The classic French sponge cake, with a gooey chocolate and salted caramel centre

“It is difficult to describe it in English.” Émile picks up a madeleine and ponders it, before placing it in a pink paper bag labelled Comptoir Gourmand. I see his difficulty. How do you set about describing a madeleine in our native tongue, when the most famous—the definitive, we would go so far as to say—account was penned by one of the greatest authors of the 20th century, in French?

“Elle envoya chercher un de ces gâteaux courts et dodus appelés. Petites madeleines qui semblent avoir été moulés dans la valve rainurée d’une coquille,” wrote Proust—which, roughly translated, means: “She sent out for one of those short, plump little cakes called ‘petites madeleines’, which look as though they had been moulded in the fluted scallop of a pilgrim’s shell.”

He goes on: indeed, it’s testimony not just to Proust’s literary virtuosity but to the madeleine itself that he manages to devote a whole chapter to one mouthful: “No sooner had the warm liquid, and the crumbs with it, touched my palate, a shudder ran through my whole body, and I stopped, intent upon the extraordinary changes that were taking place.”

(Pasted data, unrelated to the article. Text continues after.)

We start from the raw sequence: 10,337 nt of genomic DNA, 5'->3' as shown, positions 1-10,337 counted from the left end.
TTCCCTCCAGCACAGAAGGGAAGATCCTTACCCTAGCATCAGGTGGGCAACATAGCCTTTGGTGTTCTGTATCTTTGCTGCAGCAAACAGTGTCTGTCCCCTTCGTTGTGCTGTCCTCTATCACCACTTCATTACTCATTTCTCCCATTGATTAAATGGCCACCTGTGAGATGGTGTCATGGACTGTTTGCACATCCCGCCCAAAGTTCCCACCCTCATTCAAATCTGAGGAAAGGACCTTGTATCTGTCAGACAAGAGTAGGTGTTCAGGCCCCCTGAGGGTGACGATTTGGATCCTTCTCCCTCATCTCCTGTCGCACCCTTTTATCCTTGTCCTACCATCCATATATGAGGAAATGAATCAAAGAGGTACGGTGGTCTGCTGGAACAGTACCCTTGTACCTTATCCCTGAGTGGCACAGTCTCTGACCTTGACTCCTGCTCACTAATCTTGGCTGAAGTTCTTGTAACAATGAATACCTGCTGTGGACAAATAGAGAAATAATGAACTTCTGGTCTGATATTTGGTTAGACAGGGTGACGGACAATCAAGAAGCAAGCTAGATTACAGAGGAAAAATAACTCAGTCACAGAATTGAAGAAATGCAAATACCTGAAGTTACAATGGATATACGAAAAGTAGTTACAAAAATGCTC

Soaked in tea
For Proust it is memory that moves him, as much as the madeleine. “The taste was that of the little crumb of madeleine which on Sunday mornings at Combray… my aunt Léonie used to give me,” he writes. The sweet cake, soaked in tea, unlocks a door into his childhood much like a bite of a fish finger sandwich could for a child of 1990s England. Yet this response is by no means unique to the seminal French author.

No sooner has Émile started talking about the madeleine than a memory comes back to him. “We used to take them to school with us. My mum knew how to make them,” he recalls. As children, it was quite natural to ‘dunk’ them in tea or chocolat chaud, he continues, “but I don’t do that anymore.” Now it’s a sweet treat to be enjoyed “around four or five in the afternoon, with coffee.”

Of course, Comptoir Gourmand being Comptoir Gourmand, these aren’t any old madeleines. They’ve a rich, gooey kernel of chocolate and salted caramel tucked in the middle. They are citrusy, buttery, moist, but with just enough dryness to justify dunking, whatever age you are. And that, reader, is as close to a description of a madeleine as our boorish English tongue can muster.